Trump would seek to bring into reality some of his pre-election promises and could retreat from some others. Many checks-and-balances are in place in the US. So, the president alone is not able to implement significant portion of policies. Even if the president was able to make sure necessary support from proper authorities, just the practicalities wouldn’t allow for successful implementation. Just a few quick examples: how one can identify who is Muslim and who is not. If citizens of a whole Muslim-majority country is banned from entering in the US, what about non-Muslim citizens of that country? If all Muslims are banned, how they would identify Muslim citizens of non-Muslim countries? Yet alone there are so many economic, business and lots of other sorts of vital ties between the US and Muslims and Muslim countries, where Americans are utterly interested, and billions of dollars from Muslim countries are invested or deposited in the US. Another example is that how one can pack millions of illegal Latino immigrants into busses to send to their home countries. These are just a few very simplistic practicalities. In Trump ’s telling , “America’s problems are simple, self-inflicted and easily reversible, once the right man is sitting in the Oval Office”. Yet there are most complicated issues concerning NATO or free trade. NATO is not just about security and military alliance. The US is much dependent on global integration in general and transatlantic integration in particular. Revising the terms in NATO and free trade agreements is much easier said than done. Neither NATO nor free trade is American charity, and both are as much beneficial to the US as no less than that to other participants. Leaving trade agreements and increasing taxes and levies on imports into the US will trigger consequences. The United States’ trade counterparts like China, India, Brazil and others will seek retaliation and substitute for imported US goods and services. Yet one can imagine creation of jobs at home by bringing back US companies from China, India, Bangladesh, Cambodia and the likes, where salaries are incomparably lower than in the US, means rising costs at the domestic market and much less competitiveness abroad. Yet large portions of the American consumers perhaps many of who voted for Trump would encounter higher price US-manufactured goods at Walmart stores instead of Chinese-made cheap alternatives they have used to have. Many immigrants do such ‘dirty’ or low-paid jobs in the US many Americans wouldn’t. A white working-class American would feel the impact of his vote when he will have to pay much more to a white American nanny or nurse than the immigrant. Of course, this is not most Trump voters hope for. “History shows it can be hard to fulfill vows that sounded easier to make in front of cheering crowds on the campaign trail”.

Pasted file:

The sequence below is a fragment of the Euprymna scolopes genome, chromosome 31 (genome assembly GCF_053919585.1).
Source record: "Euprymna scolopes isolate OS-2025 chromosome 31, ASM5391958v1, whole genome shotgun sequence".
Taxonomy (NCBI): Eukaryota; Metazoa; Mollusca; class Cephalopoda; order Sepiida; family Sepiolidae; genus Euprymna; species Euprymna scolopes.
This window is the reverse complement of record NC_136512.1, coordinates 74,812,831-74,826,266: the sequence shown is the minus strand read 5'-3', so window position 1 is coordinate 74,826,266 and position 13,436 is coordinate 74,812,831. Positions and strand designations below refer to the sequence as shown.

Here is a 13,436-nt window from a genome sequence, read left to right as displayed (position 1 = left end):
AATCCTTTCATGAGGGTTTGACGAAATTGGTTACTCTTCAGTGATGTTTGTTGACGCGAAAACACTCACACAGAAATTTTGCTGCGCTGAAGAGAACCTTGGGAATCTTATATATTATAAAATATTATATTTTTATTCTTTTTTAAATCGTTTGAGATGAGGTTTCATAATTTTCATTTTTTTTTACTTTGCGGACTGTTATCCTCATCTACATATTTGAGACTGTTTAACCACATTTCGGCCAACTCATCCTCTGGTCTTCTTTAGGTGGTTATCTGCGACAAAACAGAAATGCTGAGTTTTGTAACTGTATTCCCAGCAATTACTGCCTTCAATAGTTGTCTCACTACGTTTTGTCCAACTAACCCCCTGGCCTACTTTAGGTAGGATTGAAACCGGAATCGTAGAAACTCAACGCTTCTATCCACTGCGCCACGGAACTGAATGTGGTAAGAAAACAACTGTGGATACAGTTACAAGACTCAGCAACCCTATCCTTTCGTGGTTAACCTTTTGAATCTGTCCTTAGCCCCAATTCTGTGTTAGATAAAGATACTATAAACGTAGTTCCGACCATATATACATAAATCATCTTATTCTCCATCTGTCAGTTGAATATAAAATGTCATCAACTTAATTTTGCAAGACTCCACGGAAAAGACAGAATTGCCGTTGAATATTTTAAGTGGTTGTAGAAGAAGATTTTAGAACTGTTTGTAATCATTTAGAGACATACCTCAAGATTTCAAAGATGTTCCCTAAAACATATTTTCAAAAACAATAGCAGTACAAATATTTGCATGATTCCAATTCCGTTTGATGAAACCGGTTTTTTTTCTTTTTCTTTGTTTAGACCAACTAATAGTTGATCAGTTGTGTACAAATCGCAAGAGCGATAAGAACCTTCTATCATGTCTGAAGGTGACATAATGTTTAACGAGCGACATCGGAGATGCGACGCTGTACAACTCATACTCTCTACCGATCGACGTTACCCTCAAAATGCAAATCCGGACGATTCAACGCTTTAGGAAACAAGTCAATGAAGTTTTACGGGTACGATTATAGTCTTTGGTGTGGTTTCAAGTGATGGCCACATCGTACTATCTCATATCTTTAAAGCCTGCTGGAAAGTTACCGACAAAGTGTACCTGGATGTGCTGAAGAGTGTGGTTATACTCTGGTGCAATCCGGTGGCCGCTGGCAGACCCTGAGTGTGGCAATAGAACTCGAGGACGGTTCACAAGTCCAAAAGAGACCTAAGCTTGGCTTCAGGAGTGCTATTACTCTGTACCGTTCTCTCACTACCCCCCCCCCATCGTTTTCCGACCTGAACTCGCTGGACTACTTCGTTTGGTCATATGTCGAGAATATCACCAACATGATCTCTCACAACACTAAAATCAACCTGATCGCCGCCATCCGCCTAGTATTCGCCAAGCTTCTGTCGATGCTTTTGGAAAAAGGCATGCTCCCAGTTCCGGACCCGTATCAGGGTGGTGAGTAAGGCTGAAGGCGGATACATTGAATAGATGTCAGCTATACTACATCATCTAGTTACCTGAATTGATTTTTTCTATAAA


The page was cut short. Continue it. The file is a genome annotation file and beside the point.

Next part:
One absolutely significant point is that some republicans opposed Trump not because of his statements, but just because they didn’t expect him to win. Even many republicans understood concerns of white Christian Americans but they either didn’t dare or didn’t want to do what Trump did. House Speaker Paul Ryan “repeatedly criticized Trump throughout the campaign, slamming his call to ban Muslims and at one point calling his attacks on a Mexican-American judge the “textbook definition of racism,” only to embrace him in the election’s closing days”. Ryan immediately congratulated Trump on “His Big Night” and also spoke with his running mate Mike Pence”.